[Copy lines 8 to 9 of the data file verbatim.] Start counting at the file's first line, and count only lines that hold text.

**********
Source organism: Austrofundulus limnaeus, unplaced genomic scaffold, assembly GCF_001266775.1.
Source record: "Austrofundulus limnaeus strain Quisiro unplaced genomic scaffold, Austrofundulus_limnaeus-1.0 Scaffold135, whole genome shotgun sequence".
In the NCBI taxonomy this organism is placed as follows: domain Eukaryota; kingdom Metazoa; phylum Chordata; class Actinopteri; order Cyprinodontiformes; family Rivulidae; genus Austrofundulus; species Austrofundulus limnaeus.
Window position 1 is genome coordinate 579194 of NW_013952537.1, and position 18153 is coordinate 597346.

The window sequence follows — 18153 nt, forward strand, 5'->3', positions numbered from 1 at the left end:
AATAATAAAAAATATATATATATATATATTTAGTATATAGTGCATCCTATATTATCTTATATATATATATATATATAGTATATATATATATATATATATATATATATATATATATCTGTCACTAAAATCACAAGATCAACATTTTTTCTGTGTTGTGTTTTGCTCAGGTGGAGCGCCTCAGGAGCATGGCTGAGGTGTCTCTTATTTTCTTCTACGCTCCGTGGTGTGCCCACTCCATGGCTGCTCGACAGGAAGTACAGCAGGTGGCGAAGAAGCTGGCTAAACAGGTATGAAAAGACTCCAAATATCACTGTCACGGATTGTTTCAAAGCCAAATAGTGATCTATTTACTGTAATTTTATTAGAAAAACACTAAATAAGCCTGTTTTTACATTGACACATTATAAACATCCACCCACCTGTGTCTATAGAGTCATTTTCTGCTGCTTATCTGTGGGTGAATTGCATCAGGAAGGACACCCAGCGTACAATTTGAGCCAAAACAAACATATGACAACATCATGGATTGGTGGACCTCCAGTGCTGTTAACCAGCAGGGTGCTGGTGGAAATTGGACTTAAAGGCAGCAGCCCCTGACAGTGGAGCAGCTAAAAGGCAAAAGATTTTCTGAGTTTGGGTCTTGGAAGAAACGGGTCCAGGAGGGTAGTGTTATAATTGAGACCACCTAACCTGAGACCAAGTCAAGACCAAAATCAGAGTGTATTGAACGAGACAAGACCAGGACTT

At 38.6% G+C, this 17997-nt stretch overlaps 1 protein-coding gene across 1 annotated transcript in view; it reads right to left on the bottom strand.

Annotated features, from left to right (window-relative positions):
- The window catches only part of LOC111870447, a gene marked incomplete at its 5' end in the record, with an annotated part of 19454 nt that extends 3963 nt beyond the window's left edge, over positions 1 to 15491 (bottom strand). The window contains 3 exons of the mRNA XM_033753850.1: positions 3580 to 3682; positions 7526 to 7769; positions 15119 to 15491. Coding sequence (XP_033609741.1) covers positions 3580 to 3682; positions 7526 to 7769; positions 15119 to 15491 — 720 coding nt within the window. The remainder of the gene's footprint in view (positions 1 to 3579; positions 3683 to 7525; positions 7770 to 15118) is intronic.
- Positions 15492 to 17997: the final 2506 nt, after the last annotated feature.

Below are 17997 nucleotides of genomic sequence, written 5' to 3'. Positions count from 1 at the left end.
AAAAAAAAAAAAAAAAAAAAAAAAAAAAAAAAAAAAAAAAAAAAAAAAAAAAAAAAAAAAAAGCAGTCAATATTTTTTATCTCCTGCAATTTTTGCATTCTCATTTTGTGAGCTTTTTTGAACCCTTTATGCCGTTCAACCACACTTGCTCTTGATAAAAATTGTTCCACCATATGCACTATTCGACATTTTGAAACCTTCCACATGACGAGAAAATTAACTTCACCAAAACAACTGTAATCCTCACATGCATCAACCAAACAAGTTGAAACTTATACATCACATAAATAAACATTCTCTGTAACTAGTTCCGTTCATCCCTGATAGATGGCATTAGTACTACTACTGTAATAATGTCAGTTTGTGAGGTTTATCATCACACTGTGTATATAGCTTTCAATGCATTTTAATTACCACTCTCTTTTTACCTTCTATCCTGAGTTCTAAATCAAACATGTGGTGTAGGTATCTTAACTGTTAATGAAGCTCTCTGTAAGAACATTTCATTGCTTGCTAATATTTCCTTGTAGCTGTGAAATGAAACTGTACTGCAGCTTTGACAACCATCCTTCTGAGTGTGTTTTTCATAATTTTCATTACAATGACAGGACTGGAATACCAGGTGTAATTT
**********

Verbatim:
Annotated features, from left to right (window-relative positions):
- The window catches only part of LOC111870447, a gene marked incomplete at its 5' end in the record, with an annotated part of 19454 nt that extends 3963 nt beyond the window's left edge, over positions 1 to 15491 (bottom strand). The window contains 3 exons of the mRNA XM_033753850.1: positions 3580 to 3682; positions 7526 to 7769; positions 15119 to 15491. Coding sequence (XP_033609741.1) covers positions 3580 to 3682; positions 7526 to 7769; positions 15119 to 15491 — 720 coding nt within the window. The remainder of the gene's footprint in view (positions 1 to 3579; positions 3683 to 7525; positions 7770 to 15118) is intronic.